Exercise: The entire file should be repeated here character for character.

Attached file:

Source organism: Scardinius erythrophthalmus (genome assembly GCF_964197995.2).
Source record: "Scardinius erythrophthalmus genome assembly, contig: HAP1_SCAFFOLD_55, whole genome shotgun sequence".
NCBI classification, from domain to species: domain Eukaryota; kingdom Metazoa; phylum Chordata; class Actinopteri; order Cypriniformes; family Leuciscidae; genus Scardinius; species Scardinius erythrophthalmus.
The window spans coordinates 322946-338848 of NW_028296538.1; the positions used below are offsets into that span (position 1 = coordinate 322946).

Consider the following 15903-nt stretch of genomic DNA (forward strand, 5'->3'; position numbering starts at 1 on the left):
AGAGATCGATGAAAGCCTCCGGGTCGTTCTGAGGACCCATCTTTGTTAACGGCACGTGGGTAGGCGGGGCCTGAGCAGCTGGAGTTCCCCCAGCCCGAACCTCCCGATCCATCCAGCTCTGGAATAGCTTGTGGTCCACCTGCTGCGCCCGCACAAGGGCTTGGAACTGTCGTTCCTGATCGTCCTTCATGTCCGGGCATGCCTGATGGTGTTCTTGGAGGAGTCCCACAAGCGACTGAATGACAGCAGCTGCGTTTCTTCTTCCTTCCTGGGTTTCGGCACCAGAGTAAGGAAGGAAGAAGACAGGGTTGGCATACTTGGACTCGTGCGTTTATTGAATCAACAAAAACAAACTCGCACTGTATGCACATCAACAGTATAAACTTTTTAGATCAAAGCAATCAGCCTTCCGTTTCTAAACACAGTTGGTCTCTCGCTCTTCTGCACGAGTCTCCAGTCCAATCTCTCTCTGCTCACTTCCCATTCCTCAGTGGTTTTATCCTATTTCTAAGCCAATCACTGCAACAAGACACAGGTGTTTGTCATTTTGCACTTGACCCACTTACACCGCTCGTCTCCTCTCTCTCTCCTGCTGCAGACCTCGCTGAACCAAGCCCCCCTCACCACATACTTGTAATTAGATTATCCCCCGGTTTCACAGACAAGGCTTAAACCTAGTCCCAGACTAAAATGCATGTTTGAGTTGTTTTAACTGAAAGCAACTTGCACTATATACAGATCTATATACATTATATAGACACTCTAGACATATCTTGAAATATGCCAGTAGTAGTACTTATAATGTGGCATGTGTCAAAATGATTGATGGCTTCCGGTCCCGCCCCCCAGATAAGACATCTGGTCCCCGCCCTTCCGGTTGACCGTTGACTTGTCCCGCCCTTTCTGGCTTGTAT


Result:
Source organism: Scardinius erythrophthalmus (genome assembly GCF_964197995.2).
Source record: "Scardinius erythrophthalmus genome assembly, contig: HAP1_SCAFFOLD_55, whole genome shotgun sequence".
NCBI classification, from domain to species: domain Eukaryota; kingdom Metazoa; phylum Chordata; class Actinopteri; order Cypriniformes; family Leuciscidae; genus Scardinius; species Scardinius erythrophthalmus.
The window spans coordinates 322946-338848 of NW_028296538.1; the positions used below are offsets into that span (position 1 = coordinate 322946).

Consider the following 15903-nt stretch of genomic DNA (forward strand, 5'->3'; position numbering starts at 1 on the left):
AGAGATCGATGAAAGCCTCCGGGTCGTTCTGAGGACCCATCTTTGTTAACGGCACGTGGGTAGGCGGGGCCTGAGCAGCTGGAGTTCCCCCAGCCCGAACCTCCCGATCCATCCAGCTCTGGAATAGCTTGTGGTCCACCTGCTGCGCCCGCACAAGGGCTTGGAACTGTCGTTCCTGATCGTCCTTCATGTCCGGGCATGCCTGATGGTGTTCTTGGAGGAGTCCCACAAGCGACTGAATGACAGCAGCTGCGTTTCTTCTTCCTTCCTGGGTTTCGGCACCAGAGTAAGGAAGGAAGAAGACAGGGTTGGCATACTTGGACTCGTGCGTTTATTGAATCAACAAAAACAAACTCGCACTGTATGCACATCAACAGTATAAACTTTTTAGATCAAAGCAATCAGCCTTCCGTTTCTAAACACAGTTGGTCTCTCGCTCTTCTGCACGAGTCTCCAGTCCAATCTCTCTCTGCTCACTTCCCATTCCTCAGTGGTTTTATCCTATTTCTAAGCCAATCACTGCAACAAGACACAGGTGTTTGTCATTTTGCACTTGACCCACTTACACCGCTCGTCTCCTCTCTCTCTCCTGCTGCAGACCTCGCTGAACCAAGCCCCCCTCACCACATACTTGTAATTAGATTATCCCCCGGTTTCACAGACAAGGCTTAAACCTAGTCCCAGACTAAAATGCATGTTTGAGTTGTTTTAACTGAAAGCAACTTGCACTATATACAGATCTATATACATTATATAGACACTCTAGACATATCTTGAAATATGCCAGTAGTAGTACTTATAATGTGGCATGTGTCAAAATGATTGATGGCTTCCGGTCCCGCCCCCCAGATAAGACATCTGGTCCCCGCCCTTCCGGTTGACCGTTGACTTGTCCCGCCCTTTCTGGCTTGTAT